UK Politics

David Cameron: Thatcher an extraordinary leader

David Cameron has paid tribute to Baroness Thatcher as an "extraordinary leader and an extraordinary woman".

Mr Cameron told MPs at the start of a specially convened session the former prime minister "defined and overcame the great challenges of her age".

He praised her achievements in breaking through the "glass ceiling" and said she had made Britain "great" again.

Ed Miliband said she had been a "unique and towering figure" but said he had disagreed with much of what she did.

Mr Cameron opened the six-hour tribute debate in the Commons, saying: "As Winston Churchill put it there are some politicians who make the weather and Margaret Thatcher was undoubtedly one of them."

'From grocer's shop to PM'

He added: "They say 'cometh the hour, cometh the man', well in 1979 came the hour and came the lady.

"She made the political weather, she made history and let this be her epitaph - that she made this country great again."

He described her "remarkable" achievements in becoming both leader of the Conservative Party and prime minister at a time when it was "almost inconceivable" a woman could hold these roles.

"Those of us who grew up before Margaret Thatcher was even in Downing Street can sometimes fail to appreciate the thickness of the glass ceiling she broke through - from a grocer's shop in Grantham to the highest office in the land," he said.

The Labour leader acknowledged the ways in which Margaret Thatcher had shaped the country, highlighting the Falkland Islands and parts of the privatisation programme as successes.

But he also said it was important to reflect where she had been wrong - picking out mining and Baroness Thatcher's position on Nelson Mandela and South Africa.

Mr Miliband told the Commons: "Whatever your view of her, Margaret Thatcher was a unique and towering figure.

"I disagreed with much of what she did but I respect what her death means for many, many people who admired her and I honour her personal achievements."

Deputy Prime Minister Nick Clegg said although it was fair to "shun the tenets of Thatcherism" it was possible to still respect Lady Thatcher's personal achievements.

"Her memory will no doubt continue to divide opinion and stir deep emotion," he said. "But as we as a nation say farewell to a figure who looms so large, one thing's for sure, the memory of her will continue undimmed, strong and clear for years to come, in keeping with the unusual and unique character of Margaret Thatcher herself."

'Scorched earth policy'

Conservative MPs queued up to pay their respects to their former leader.

John Redwood called her "a great lady, and a great stateswoman". Peter Lilley, who served as a minister under Lady Thatcher, praised her for her ability to convert her opponents and Conor Burns, a close friend of the former prime minister, described her as an "inspiration".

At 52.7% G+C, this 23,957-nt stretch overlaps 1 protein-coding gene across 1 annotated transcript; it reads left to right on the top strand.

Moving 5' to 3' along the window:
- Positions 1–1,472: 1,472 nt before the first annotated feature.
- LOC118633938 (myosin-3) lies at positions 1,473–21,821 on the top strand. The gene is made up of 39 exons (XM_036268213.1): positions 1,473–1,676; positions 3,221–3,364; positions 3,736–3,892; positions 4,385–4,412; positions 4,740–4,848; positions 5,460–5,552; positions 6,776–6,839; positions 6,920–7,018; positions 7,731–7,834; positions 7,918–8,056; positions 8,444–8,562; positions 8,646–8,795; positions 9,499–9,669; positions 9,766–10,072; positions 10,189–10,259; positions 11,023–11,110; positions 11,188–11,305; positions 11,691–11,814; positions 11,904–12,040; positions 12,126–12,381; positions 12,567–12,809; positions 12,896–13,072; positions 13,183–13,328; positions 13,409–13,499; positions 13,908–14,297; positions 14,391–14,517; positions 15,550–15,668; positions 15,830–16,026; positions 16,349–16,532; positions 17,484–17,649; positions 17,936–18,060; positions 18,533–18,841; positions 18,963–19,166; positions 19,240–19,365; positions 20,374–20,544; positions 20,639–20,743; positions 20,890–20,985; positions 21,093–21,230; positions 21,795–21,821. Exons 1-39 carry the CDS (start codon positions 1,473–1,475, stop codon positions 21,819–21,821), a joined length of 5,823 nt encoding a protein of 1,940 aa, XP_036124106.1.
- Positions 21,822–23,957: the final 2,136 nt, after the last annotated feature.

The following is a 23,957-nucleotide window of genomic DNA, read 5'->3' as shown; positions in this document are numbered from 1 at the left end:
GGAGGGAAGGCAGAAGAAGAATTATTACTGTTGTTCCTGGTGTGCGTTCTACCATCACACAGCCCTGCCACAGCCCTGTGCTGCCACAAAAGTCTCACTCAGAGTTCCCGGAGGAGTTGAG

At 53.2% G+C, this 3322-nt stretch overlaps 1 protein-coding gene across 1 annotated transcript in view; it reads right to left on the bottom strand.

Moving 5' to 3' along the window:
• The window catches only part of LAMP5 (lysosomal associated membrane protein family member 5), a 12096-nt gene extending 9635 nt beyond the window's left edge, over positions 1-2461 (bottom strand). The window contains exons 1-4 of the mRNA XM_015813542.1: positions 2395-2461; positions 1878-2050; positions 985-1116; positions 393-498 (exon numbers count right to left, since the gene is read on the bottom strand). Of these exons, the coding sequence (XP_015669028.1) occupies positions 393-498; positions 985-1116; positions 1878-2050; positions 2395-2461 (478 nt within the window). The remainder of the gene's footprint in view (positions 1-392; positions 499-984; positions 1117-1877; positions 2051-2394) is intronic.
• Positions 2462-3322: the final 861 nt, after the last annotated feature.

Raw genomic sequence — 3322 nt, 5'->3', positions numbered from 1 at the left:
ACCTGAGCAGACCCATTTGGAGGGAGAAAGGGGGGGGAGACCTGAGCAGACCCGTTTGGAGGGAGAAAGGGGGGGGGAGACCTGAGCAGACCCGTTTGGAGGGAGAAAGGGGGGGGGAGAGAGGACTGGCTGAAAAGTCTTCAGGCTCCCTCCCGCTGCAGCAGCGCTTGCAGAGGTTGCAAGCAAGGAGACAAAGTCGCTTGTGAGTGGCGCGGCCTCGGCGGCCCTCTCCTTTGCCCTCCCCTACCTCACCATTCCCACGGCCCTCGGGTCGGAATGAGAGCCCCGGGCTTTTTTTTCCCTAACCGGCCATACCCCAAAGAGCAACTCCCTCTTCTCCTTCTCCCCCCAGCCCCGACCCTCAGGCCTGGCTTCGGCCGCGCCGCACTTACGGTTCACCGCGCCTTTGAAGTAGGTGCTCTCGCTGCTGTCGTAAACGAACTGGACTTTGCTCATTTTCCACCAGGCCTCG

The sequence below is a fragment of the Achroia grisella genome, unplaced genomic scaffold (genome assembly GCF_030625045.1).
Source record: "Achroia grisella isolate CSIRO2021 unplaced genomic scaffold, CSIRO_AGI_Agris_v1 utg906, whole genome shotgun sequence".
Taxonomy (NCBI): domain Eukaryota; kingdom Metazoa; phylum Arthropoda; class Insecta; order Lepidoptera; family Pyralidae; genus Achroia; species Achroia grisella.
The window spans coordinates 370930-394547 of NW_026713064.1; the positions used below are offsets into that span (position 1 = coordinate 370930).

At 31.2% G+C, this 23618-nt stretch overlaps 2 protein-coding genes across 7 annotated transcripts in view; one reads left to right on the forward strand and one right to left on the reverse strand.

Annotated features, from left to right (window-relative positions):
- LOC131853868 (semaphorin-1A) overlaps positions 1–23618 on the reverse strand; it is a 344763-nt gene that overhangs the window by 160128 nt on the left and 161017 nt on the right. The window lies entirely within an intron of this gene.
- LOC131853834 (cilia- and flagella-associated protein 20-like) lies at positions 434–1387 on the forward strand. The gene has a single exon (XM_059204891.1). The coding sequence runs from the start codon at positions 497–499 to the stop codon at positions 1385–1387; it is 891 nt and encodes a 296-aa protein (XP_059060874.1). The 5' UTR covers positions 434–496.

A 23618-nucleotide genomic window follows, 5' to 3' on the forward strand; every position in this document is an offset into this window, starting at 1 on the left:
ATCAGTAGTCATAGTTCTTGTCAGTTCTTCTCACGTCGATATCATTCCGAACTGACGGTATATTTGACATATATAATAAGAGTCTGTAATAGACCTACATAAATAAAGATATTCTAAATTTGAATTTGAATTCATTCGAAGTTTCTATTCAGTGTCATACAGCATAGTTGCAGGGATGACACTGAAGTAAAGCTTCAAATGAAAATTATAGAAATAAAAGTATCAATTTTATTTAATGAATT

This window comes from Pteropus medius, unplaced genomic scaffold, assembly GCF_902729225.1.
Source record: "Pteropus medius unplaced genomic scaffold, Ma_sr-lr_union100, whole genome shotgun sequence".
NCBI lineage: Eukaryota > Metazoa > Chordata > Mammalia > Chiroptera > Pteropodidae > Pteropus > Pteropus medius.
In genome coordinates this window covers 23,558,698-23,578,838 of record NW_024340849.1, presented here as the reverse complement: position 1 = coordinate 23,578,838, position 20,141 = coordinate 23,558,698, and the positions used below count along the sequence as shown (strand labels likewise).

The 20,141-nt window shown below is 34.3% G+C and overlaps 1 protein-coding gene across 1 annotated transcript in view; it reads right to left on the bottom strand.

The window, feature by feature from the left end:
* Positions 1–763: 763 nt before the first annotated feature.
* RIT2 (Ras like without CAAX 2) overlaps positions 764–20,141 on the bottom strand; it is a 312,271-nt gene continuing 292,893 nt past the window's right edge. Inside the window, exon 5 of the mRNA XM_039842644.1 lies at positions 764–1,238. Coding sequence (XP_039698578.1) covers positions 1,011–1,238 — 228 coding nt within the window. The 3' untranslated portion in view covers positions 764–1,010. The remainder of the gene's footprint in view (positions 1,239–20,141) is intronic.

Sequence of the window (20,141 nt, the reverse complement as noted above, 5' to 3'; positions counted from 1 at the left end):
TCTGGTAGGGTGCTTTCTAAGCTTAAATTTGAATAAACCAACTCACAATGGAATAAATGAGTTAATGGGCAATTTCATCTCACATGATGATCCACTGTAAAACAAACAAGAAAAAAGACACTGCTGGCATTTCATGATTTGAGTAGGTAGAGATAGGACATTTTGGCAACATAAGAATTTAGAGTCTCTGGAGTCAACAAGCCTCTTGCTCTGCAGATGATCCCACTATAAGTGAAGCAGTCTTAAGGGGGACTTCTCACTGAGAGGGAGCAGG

Some Labour MPs have stayed away in protest at the debate, labelling it a waste of money and a "misuse of Parliament".

However, some used it as an opportunity to express critical views about Baroness Thatcher's time in Downing Street.

Former Labour minister Michael Meacher said she had embarked on a "scorched earth policy" and left industrial communities "desolated". Veteran Labour MP David Winnick said Thatcher's policies caused "huge pain and suffering among ordinary people", while Glenda Jackson described life under Thatcherism for her north London constituents as "grim" and "Hogarthian".

The SNP's Angus Robertson said that while it was right to acknowledge Lady Thatcher as a "formidable politician", Scotland would "never forget and never forgive" the introduction of the community charge, known as the poll tax, a year earlier than the rest of the UK.

There was also criticism from DUP MP Nigel Dodds for the Anglo Irish Agreement, which Lady Thatcher signed in 1985, but he said in later life she had regretted it as a mistake.

After the last death of a former prime minister, Sir Edward Heath, in 2005, the Commons staged an hour-long debate to pay tribute. Up to seven-and-a-half hours has been set aside for Lady Thatcher.

In the Lords, those who have paid tribute include Lord Fowler and Lord Tebbit, both cabinet ministers during Lady Thatcher's premiership, although Lord Heseltine, who challenged her for the Conservative Party leadership, is not expected to speak.

Funeral arrangements

Lady Thatcher's funeral will take place next Wednesday at St Paul's Cathedral. The Queen and the Duke of Edinburgh have confirmed they will attend.

It will be the first time that the sovereign has attended the funeral of a British politician since that of Sir Winston Churchill in 1965.

Former Labour prime ministers Tony Blair and Gordon Brown have said they will be attending, as will FW de Klerk, the last president of apartheid in South Africa.

Lady Thatcher's family is meeting an unspecified amount of the expense, thought to cover transport, flowers and the cremation, with the government funding the rest, including security.

No official figure has been given for the estimated overall costs, although newspaper reports suggest it could be up to £10m.

Downing Street said the cost of the funeral would not be released until after the event.

More than 700 armed forces personnel will line the route of the procession from Westminster to St Paul's, including three bands whose drums will be covered in black cloth.

A gun salute will be fired from the Tower of London and the coffin will be carried into St Paul's by service personnel from regiments and ships closely associated with the Falklands campaign.

Lady Thatcher was prime minister from 1979 to 1990, winning three successive general elections. She died "peacefully" on Monday after suffering a stroke while staying at the Ritz hotel in central London.